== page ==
Much has been written about Alvin Gentry's exploits as a coach in the NBA. From the lowest of lows, such as having to deal with the irrational Donald Sterling in his final season at head coach of the Los Angeles Clippers, to the highest of highs, say his 2010 run with the Phoenix Suns or last season's impressive championship win while with the Golden State Warriors, Gentry has experienced a roller coaster of emotions on the court.
Most are aware of his love for all things funny as well as his good-natured disposition. Outside of Kevin Garnett, there has probably never been another person on this earth who has ever said anything negative about Gentry. However, after 35 years of standing on sidelines, I'd reckon most don't know the story of Alvin Gentry off the court. Let's change that and give him some credit for the aspect of his life that assuredly makes him proudest.
The early years
Alvin Gentry was born November 5th, 1954 in Selby, North Carolina. It's a quaint town of less than 20,000 people and is best known for the Cleveland County Fair and the Livermush Expo. What is livermush? Well, if one can eat hot dogs, they shouldn't have trouble eating what locals call the perfect food.
Gentry was one of six kids born to the late couple of Bulah Mae and G.H. Gentry. The pair was married for 63 years before Alvin's mother passed away in 2005. There is no doubt his parents were directly responsible for shaping the way Gentry behaves and carries himself today.
His father never went to school, so he never learned to write, but he always provided for his family as best he could working in a bakery, as a janitor and in a textile factory. He was best known, though, for all of his good Samaritan efforts. G.H. was a deacon for 67 years and was always helping the less fortunate such as bringing food to the needy or visiting random hospital patients.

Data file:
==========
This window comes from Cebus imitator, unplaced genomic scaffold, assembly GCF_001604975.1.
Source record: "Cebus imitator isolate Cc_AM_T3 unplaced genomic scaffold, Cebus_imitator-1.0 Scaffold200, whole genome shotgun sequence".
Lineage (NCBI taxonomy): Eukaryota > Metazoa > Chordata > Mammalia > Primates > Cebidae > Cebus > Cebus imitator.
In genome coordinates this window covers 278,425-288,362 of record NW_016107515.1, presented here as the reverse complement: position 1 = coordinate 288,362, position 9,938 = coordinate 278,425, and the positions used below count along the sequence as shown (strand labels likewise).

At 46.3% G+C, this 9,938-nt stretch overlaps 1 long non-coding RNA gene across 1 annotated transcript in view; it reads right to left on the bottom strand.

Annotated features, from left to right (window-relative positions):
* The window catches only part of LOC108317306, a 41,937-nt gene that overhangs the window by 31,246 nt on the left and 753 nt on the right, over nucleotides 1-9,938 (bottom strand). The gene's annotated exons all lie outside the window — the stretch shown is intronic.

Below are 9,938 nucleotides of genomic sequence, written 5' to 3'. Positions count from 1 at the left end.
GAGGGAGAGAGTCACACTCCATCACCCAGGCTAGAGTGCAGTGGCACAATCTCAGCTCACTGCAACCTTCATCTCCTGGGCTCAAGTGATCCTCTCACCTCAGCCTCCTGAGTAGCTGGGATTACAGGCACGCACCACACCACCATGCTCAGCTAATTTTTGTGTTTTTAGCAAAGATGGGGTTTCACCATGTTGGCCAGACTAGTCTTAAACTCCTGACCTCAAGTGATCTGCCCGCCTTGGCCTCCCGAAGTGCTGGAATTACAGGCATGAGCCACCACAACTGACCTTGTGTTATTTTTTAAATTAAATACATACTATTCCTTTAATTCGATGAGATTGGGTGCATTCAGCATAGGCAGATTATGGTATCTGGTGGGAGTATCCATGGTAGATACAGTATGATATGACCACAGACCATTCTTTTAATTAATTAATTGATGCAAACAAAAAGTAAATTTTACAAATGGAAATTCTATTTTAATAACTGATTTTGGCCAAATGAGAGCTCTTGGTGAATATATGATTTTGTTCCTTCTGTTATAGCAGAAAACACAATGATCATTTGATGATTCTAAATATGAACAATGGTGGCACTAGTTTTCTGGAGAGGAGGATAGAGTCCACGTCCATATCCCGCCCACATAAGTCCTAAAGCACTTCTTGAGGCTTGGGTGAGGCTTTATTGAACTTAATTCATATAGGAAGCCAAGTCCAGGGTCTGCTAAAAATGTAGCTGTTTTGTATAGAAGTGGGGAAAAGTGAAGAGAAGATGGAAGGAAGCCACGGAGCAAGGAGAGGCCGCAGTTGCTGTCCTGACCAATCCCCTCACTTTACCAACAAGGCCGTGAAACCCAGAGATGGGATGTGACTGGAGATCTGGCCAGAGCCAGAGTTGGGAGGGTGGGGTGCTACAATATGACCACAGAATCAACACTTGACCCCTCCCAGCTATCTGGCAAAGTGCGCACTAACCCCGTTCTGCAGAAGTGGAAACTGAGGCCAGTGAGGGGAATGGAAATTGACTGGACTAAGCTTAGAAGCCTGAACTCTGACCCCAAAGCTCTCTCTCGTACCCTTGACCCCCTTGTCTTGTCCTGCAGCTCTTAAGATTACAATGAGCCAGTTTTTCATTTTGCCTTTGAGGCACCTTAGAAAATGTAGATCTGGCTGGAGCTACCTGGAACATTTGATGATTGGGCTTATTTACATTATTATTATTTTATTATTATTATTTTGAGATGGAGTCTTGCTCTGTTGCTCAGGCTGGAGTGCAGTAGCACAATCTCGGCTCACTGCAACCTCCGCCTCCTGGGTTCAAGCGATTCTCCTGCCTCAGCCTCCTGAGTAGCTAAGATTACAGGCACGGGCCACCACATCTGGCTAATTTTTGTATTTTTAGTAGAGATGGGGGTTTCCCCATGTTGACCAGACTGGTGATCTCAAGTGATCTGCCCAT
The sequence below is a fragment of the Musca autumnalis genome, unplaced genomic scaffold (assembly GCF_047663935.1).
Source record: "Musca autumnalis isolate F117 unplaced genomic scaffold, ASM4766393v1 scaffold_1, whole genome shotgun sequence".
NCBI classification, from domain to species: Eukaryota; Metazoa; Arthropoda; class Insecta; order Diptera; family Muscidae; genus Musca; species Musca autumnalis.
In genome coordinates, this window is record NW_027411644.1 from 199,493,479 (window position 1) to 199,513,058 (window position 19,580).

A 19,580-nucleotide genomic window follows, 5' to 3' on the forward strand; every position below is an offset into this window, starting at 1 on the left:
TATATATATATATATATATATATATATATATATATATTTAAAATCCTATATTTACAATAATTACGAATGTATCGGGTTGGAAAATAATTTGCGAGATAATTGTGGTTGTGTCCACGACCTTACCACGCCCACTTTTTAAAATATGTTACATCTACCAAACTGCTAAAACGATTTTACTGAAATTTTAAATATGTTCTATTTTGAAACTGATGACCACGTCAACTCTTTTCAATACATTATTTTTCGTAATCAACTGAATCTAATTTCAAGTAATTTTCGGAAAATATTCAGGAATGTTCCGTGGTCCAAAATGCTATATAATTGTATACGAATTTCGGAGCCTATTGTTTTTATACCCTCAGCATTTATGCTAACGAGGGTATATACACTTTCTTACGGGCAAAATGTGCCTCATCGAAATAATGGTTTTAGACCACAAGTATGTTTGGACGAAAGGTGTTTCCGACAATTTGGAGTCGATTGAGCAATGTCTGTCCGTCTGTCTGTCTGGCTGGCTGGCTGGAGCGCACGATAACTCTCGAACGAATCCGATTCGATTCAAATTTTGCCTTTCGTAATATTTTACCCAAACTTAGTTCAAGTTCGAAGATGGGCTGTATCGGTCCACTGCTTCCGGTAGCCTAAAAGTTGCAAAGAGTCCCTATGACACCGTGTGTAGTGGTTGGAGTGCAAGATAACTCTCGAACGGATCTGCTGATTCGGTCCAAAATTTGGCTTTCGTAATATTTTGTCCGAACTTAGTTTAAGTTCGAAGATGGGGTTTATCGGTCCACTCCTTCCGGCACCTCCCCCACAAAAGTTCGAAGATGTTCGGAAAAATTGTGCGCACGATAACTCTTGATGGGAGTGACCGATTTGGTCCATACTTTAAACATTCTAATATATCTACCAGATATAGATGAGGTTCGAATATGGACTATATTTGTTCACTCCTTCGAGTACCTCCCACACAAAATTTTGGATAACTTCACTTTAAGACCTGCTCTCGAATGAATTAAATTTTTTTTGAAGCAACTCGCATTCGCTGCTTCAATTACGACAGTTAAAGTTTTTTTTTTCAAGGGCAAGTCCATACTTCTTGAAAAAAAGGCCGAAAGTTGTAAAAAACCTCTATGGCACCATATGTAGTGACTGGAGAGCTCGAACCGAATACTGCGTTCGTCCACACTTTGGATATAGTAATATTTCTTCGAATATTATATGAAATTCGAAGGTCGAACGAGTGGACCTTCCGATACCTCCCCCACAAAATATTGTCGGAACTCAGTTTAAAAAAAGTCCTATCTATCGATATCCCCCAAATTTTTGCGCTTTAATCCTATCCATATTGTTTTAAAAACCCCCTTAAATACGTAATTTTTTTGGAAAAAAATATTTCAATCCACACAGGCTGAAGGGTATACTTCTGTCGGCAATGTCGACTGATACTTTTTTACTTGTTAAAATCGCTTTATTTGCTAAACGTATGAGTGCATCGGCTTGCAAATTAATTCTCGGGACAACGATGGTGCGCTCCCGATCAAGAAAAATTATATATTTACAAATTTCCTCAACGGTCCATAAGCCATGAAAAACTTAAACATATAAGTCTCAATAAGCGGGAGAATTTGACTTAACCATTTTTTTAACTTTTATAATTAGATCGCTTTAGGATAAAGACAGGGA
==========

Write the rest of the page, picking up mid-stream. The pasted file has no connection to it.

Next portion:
Gentry's mother was also a blue collar worker having served as a school cafeteria worker and a maid. If Alvin's father gets the credit for instilling unselfishness in his son, his mother was certainly responsible for the humor as Bulah Mae was well regarded for her jokes. In addition, go back and glance at the picture at the top of this article. It's been said that is precisely the same pose his mother used to make all the time.
Through his parents' guidance, a solid Christian upbringing and a competitive fire kept him not only on the straight and narrow but also helped Alvin to excel. For instance, he and a friend were elected Vice President and President in high school despite the fact Shelby had multiple issues with segregation in his formative years and the high school was predominantly white.
Gentry told the Detroit Free Press, "I don’t have one of those kind of heartache stories to tell. There was always all kinds of lovin’ in my house." The Gentrys valued education highly. As a student, Gentry showed an aptitude for mathematics, and his older sister Loretta went on to become a senior analyst for the United States Information Agency in Washington, D.C.
However, it was on the basketball court that Gentry found his calling. He claims to have fallen in love with it after scoring 51 of his team's 56 points in a game. The fact that David Thompson is his first cousin, one of only 5 players to ever score 70 points or more in an NBA game, didn't hurt matters either.
In fact, it was due to Thompson that Gentry probably fell into coaching. After a 4-year career at Appalachian State University, where he ended up starting 20 games, NBA and ABA scouts were not knocking down the door of a collegiate player who averaged 6.0 points and 2.0 rebounds a game. However, due to Thompson's stature within the ABA, he got Gentry a tryout with the Denver Nuggets in 1977. Although he failed to make the team, he did connect with head coach Larry Brown who went on to become the most responsible individual for shaping Gentry's career path.
Out of basketball comes love
While an assistant coach at Colorado University, Gentry married Pat Sue DeLuca. Although they went on to get divorced just five years later, they did have one daughter, Alexis Gentry. She has been with Alvin through a few of his NBA travels and even chronicled one such time. (Notice it's another example of the lighthearted and fun atmosphere that surrounds Gentry.)